3 minutes solid tips on D&F Block – Colour of Ions by Sanjit Sir for Science #Chemistry Board Exam Easy way to remember Colour of Ions and prepare for board exam.
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IV, Chemical Kinetics. V, Surface Chemistry. VI, Isolation of Elements, 19. VII, p-Block Elements. VIII, d- and f-Block Elements. IX, Coordination Compounds. X, Haloalkanes and Haloarenes, 28. XI, Alcohols, Phenols and Ethers. XII, Aldehydes, Ketones and Carboxylic Acids. XIII, Organic Compounds containing Nitrogen.You can only do this if you know the mechanism of a reaction. If something is an elementary step, then you can get the order by inspection. For example, the reaction:
A + B + C D
is not necessary first order in each component for an overall reaction order of three (i.e. rate = k[A][B][C]). We need to consider the reaction mechanism.
If A and B react slowly to form an unobserved intermediate, I, which then quickly reacts with C to give our product, then the concentration of C doesn’t affect the rate (i.e. the reaction of A + B is the rate-limiting step).
A + B I (slow)
I + C D (fast)
The bottleneck in the production of D (the rate limiting step) is the reaction of A + B! As soon as I is formed, it reacts with C to make D very quickly as long as we have some amount of C present. If we explored this experimentally, we’d find that if we held [A] and [B] constant, the rate would be the same regardless of the [C].
A Real World(tm) analogy here. To get a new car we have to work, save and spend $$. Our first step is working (A) and saving (B) to get the money we need (I). In fact, we can’t even do the second step of the reaction, writing a check to the dealer (C) even though this takes very little time. Clearly, it is not the transaction itself that determines how soon we car, it is the first step, working and saving.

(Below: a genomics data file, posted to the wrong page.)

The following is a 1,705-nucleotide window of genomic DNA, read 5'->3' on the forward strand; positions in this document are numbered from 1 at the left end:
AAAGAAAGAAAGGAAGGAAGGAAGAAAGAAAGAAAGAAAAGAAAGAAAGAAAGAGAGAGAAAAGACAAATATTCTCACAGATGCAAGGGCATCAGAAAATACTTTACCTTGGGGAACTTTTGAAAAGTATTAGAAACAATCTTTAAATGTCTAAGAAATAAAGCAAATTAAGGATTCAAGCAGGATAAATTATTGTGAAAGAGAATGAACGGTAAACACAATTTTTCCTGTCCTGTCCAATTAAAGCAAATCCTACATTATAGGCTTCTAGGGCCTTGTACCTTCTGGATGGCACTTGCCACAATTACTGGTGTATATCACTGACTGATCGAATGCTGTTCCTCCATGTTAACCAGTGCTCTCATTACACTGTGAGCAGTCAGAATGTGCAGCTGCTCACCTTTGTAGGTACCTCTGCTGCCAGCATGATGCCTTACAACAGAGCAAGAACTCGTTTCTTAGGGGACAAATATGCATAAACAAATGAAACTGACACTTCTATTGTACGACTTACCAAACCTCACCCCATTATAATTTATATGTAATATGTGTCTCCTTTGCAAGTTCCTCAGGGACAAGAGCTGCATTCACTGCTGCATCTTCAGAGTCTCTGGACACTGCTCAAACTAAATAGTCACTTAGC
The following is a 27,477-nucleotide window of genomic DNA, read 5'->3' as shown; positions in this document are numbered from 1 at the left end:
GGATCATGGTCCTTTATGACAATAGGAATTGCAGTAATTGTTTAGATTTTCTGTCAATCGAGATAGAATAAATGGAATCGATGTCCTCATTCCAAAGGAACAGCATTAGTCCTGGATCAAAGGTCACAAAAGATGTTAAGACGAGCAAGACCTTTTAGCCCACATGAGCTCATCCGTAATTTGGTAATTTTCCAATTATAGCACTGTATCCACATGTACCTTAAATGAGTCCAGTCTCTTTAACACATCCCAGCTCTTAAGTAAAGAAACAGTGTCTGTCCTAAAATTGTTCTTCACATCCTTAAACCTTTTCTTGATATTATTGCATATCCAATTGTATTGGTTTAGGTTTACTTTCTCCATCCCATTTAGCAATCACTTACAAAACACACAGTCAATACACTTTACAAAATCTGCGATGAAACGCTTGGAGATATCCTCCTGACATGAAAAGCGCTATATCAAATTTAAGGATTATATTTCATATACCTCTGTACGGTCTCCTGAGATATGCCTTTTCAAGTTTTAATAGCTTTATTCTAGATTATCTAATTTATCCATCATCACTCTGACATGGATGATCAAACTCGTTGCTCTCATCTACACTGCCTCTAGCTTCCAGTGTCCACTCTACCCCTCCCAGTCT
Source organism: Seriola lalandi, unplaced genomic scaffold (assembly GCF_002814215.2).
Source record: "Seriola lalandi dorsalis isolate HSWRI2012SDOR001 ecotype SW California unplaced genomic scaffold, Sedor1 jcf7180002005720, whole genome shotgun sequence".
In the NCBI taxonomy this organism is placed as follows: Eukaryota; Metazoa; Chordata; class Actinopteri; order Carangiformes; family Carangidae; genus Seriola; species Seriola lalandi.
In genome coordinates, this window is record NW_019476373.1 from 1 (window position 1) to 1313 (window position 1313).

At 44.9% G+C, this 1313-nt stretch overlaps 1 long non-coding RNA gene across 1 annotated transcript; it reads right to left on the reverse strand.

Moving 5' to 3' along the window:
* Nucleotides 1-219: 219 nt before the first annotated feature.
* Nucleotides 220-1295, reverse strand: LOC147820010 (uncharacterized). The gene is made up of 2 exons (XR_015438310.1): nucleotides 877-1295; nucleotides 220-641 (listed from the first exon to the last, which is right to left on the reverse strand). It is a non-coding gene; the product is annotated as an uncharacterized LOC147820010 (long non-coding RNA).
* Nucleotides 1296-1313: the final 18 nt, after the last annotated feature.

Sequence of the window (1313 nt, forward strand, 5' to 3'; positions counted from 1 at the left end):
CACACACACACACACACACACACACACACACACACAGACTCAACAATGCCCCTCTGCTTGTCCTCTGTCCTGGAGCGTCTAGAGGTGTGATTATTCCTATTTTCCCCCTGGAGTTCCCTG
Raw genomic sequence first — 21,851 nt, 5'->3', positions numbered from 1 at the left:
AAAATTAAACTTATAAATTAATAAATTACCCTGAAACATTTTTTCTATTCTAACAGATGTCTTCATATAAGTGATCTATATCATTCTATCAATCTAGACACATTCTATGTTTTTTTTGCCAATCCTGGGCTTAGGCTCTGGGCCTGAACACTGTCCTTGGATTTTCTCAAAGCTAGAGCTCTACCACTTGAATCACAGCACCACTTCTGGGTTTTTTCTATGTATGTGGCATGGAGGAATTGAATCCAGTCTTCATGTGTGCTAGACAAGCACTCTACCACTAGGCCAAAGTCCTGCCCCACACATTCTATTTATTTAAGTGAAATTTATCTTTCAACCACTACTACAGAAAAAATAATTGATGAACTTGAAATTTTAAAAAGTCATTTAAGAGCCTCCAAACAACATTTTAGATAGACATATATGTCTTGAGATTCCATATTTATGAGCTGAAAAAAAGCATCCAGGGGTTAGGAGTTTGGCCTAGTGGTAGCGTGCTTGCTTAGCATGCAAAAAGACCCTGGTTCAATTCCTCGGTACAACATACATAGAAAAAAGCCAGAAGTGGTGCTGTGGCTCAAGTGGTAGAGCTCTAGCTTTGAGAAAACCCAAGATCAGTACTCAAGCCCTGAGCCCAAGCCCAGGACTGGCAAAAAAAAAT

Now that we have a series of elementary steps, we can determine the reaction order. In the first step A and B react (again, an elementary step of our reaction), so our rate = k[A][B], a second order reaction. The total reaction is also second order overall because the second step of our mechanism has no effect on the rate (consider it to be instantaneous if you wish).
Intermediates can’t appear in your overall rate law.
Intermediates are defined as species that appear in the mechanism of a reaction, but not in the overall balanced equation. Let’s write out a mechanism and then add up the products and reactants to come up with the overall balanced reaction:
NO(g) + N2O(g) N2(g) + NO2(g)
2 NO2(g) 2 NO(g) + O2(g)
If we multiply the first equation by two and then add up the products and reactants, we’d see that NO2 is present in equal amounts on both sides and cancels from our final balanced equation. NO2 is therefore an intermediate
2 NO(g) + 2 N2O(g) + 2 NO2(g) 2 N2(g) + 2 NO2(g) + 2 NO(g) + O2(g)
So our net reaction is:
2 NO(g) + 2 N2O(g) 2 N2(g) + 2 NO(g) + O2(g)
Obviously, we can not explain the observed rate with respect to the concentration of an unobserved species!
Finally, note that NO is a catalyst in this reaction — it is not consumed in the reaction and is present both at the beginning and end!